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I have a 2nd generation 2005 Sienna, made in Indiana in January 2005. It's in great condition, so we thought, why not put a hitch on it and get a camper?

Every hitch I've shopped for shows that the connecting bolts as "M12 x 1.25 x 40mm," but after cleaning out the bolt holes on the frame, the M12 bolts are too large. When I tried some other bolts from my tool chest, I found that 7/16"-20 fine thread bolts fit perfectly!

I have a call into Toyota corporate for confirmation, but thought I would check here, too.

Anyone else found that their hitch bolt holes were 7/16"-20 instead of M12 x 1.25?
 

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I have a very hard time with the concept that Toyota drilled non-metric threaded holes on a 2005 Sienna. I have, however, read that the threaded holes for the hitch can get so incredibly corroded and mucked up over the years that it can be almost impossible to get them cleaned out enough to get bolts into them. My guess is that you still don't have the holes cleaned out enough for the correct metric bolts to fit.

You need to get this right unless you want to see your hitch and camper flying off your Sienna. I had some difficulty driving the correct six metric bolts into my 2014 Sienna and it was only a couple of months old when I installed the hitch.
 

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If you are in the rust belt, even a 3 year old van may need the treads chased with a tap. You'll find it near impossible to simply clean out the holes and drive a bolt in without this extra step. Lots of cutting oil and patience. Rotate a half turn, back a quarter and watch the rusty chips fall out. Remove the tap after a full turn and clean it and the hole well. If you don't do this slowly and carefully, you'll remove so much material that the bolts won't hold well and may strip out when tightened to the torque spec.

If in doubt, consider tapping one size larger and get larger bolts.
 

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after cleaning out the bolt holes on the frame
That is what makes this puzzling. How did you clean out the bolt holes? The advice offered here is good advice, especially carefully chasing the threads with a tap.

Your 7/16" bolt is 11mm. It is easy to imagine 1mm of crud left in there.

Let us know how this turns out and good luck,
bb

PS: I have a hitch for sale if you need one...
 

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Thanks so much for everyone's responses!

For the first cleaning, I used PB Penetrating Catalyst (http://blastercorp.com/PB-Blaster-Penetrant-remove-stuck-parts-spray), WD40, and multiple toothbrushes and rags to clean out the driver's side holes.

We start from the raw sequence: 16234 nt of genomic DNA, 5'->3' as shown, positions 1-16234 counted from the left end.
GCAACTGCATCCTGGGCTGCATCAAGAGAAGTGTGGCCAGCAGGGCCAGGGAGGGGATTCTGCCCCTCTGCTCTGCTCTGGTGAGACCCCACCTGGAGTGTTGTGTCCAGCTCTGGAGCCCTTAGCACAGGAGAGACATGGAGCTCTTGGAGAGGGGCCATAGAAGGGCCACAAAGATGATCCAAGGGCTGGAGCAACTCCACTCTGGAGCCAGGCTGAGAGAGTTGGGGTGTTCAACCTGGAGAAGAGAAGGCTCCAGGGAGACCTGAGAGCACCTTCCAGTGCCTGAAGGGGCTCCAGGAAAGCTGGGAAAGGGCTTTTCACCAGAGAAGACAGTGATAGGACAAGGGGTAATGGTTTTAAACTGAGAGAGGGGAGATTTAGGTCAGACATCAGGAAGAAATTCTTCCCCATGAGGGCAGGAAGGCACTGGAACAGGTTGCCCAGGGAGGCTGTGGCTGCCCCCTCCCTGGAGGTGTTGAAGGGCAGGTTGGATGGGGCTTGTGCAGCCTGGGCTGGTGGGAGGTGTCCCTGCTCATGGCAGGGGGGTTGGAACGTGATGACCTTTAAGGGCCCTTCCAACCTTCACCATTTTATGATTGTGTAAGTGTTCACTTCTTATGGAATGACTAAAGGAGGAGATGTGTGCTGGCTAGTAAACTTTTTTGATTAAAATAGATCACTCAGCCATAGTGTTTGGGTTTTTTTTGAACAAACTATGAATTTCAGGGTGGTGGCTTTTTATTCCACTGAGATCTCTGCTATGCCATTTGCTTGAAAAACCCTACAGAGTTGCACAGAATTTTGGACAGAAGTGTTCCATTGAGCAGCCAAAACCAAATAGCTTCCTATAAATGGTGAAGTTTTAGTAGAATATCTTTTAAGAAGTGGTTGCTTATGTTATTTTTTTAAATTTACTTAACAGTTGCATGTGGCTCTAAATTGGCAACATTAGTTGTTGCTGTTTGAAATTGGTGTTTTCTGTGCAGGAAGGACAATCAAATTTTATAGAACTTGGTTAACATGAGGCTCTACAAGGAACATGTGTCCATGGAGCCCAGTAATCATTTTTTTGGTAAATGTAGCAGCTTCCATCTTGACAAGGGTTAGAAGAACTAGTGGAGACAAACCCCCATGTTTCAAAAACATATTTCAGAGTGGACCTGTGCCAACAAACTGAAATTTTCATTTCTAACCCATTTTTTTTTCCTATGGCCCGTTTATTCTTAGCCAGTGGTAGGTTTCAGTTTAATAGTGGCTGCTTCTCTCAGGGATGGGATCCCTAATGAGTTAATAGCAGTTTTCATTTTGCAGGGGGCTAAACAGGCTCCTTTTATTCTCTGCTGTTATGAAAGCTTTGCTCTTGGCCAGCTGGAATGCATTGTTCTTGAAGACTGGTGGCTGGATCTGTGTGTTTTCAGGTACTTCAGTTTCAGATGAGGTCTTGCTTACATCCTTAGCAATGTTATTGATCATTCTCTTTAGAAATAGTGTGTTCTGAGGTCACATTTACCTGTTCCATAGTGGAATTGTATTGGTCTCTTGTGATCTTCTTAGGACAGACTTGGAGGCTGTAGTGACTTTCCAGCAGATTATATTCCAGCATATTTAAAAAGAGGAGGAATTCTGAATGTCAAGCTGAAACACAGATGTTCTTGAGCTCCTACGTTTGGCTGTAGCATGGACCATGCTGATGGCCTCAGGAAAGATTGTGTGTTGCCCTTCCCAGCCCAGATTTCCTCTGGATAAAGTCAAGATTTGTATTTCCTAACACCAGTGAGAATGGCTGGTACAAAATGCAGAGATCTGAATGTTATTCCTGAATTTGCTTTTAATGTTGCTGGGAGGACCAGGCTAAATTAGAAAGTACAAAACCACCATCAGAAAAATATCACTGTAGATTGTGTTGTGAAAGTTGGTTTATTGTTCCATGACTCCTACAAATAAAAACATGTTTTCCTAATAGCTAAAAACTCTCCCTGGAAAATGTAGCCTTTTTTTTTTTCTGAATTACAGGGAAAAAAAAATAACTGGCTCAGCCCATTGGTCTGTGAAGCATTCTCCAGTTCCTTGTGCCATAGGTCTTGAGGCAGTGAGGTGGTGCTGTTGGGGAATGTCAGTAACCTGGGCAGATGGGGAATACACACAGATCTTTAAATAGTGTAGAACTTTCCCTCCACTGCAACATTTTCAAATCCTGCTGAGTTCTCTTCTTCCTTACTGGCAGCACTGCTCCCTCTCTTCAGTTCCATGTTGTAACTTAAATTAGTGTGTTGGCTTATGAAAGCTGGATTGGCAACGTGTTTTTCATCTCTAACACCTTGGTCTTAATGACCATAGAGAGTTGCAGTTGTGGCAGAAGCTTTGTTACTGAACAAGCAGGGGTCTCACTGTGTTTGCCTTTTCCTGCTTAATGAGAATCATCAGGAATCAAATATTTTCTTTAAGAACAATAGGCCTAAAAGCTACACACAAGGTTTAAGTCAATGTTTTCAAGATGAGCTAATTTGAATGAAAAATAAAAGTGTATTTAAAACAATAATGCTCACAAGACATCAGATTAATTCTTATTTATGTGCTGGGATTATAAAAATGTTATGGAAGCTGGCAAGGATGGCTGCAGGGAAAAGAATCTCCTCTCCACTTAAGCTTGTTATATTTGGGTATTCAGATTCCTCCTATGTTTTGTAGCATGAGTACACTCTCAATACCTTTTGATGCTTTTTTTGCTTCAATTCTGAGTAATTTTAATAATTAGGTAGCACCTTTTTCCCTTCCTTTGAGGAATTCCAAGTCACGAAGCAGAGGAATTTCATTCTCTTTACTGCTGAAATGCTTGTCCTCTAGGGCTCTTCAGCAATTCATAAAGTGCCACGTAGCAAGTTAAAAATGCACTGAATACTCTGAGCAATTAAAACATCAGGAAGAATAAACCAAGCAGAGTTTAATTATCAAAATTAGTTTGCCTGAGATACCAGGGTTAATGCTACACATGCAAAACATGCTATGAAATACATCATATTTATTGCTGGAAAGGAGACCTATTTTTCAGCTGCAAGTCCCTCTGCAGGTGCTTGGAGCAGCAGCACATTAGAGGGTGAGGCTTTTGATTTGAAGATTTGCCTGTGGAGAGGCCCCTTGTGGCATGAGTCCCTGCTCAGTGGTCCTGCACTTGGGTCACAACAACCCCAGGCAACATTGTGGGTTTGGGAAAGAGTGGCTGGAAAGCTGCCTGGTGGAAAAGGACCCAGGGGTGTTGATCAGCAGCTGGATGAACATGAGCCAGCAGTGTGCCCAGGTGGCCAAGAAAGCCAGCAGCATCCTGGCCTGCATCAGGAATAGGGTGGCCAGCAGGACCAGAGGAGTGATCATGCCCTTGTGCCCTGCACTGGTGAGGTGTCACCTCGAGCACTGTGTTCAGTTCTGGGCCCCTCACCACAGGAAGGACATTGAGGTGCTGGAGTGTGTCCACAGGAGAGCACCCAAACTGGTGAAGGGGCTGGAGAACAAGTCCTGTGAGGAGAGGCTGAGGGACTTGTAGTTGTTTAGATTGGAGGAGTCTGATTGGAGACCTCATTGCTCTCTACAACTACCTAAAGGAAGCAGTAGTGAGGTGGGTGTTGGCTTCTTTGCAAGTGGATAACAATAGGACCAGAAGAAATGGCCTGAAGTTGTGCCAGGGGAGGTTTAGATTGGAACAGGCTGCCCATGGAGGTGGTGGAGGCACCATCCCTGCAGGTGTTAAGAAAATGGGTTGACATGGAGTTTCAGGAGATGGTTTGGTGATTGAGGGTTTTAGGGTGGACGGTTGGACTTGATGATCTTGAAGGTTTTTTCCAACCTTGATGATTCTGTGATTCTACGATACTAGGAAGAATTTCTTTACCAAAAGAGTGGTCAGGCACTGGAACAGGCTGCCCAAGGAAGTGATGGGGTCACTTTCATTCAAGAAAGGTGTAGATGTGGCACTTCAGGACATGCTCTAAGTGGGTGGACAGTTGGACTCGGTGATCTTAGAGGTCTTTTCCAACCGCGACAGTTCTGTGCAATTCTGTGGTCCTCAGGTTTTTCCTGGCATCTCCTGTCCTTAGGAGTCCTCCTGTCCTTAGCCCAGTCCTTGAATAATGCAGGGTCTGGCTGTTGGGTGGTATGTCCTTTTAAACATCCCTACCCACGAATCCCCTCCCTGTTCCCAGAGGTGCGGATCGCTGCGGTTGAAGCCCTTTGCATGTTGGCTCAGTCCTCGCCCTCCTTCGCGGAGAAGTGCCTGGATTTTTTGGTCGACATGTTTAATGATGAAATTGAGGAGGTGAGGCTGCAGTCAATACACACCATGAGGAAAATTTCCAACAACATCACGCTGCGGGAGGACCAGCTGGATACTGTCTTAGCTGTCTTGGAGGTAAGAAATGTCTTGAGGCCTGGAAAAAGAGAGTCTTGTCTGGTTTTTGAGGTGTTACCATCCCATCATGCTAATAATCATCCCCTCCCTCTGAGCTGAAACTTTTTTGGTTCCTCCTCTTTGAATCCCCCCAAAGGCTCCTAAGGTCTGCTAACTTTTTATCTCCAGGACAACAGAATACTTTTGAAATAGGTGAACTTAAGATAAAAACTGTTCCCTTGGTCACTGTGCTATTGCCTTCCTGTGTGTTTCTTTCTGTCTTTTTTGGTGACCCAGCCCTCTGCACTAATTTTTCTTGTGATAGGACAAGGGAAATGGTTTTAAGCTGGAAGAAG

For further cleaning (not started yet), I got an Oatey 1/2 in. Heavy-Duty Fitting Brush (http://www.homedepot.com/p/Oatey-1-2-in-Heavy-Duty-Fitting-Brush-313272/100142649).

Some additional context:
* while the Sienna is almost 12 years old, it has less than 60,000 miles on it
* for most of the last 10 years, the Sienna has been driven about once a week and otherwise is in a dry garage in Ohio
* the Sienna has spent very little time in snowy weather, except for a few road trips

Once I use the new, stiffer brush I will post some before and after photos.
 

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The high surface area of drilled & threaded holes makes them a prime spot for rust. As you've got the brush already, give it a try. But unless it's pretty minor, I have my doubts that you'll get it done with a brush alone. I'm telling you from experience - spend the $10 and buy a tap! It was a size that wasn't included in my Sears Metric set, so picked it up at an auto parts store.
 
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I agree that using a tap is the best and maybe the only way to get these threaded holes cleaned out.

As much as I like supporting local stores, I can't imagine the auto parts and hardware stores near me in this 2 million plus population metro area having one in stock other than perhaps in a fairly expensive set. I gave up years ago chasing down Snap-On Tools trucks only to find that they usually had to order what I needed. I hit several local hardware and auto parts stores a few weeks ago looking for a 6-point 21mm 1/2 drive deep socket to use on Toyota lug nets and didn't find any at all. (I've rounded off too many lug nuts with 12-point sockets over the decades.) I gave up, ordered it online and got it in two days.

Amazon.com has a bizarrely large selection of M12 thread taps - many with "free" 2-day Amazon Prime shipping that would get it to you on Monday if you order today. It's disappointing to see the negative impact on local retailers and retail employment and seeing formerly thriving but now vacant shopping malls torn down, but I can't ignore the convenient of ordering products on a smart phone app and having them turn up on my doorstep or in my mailbox in two days.
 

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Hi, just wondering what the final outcome was for you; I cleaned my threads, could not get the bolts in, then ended up taking it to a shop nearby where I received confirmation that they didn't fit. I would like to believe it's possible that I need a smaller bolt, approx 11mm, but am v curious about your results! I know it's been a while at this point but didn't want to re-ask the same question. Thanks! Clive (2005 Sienna XLE)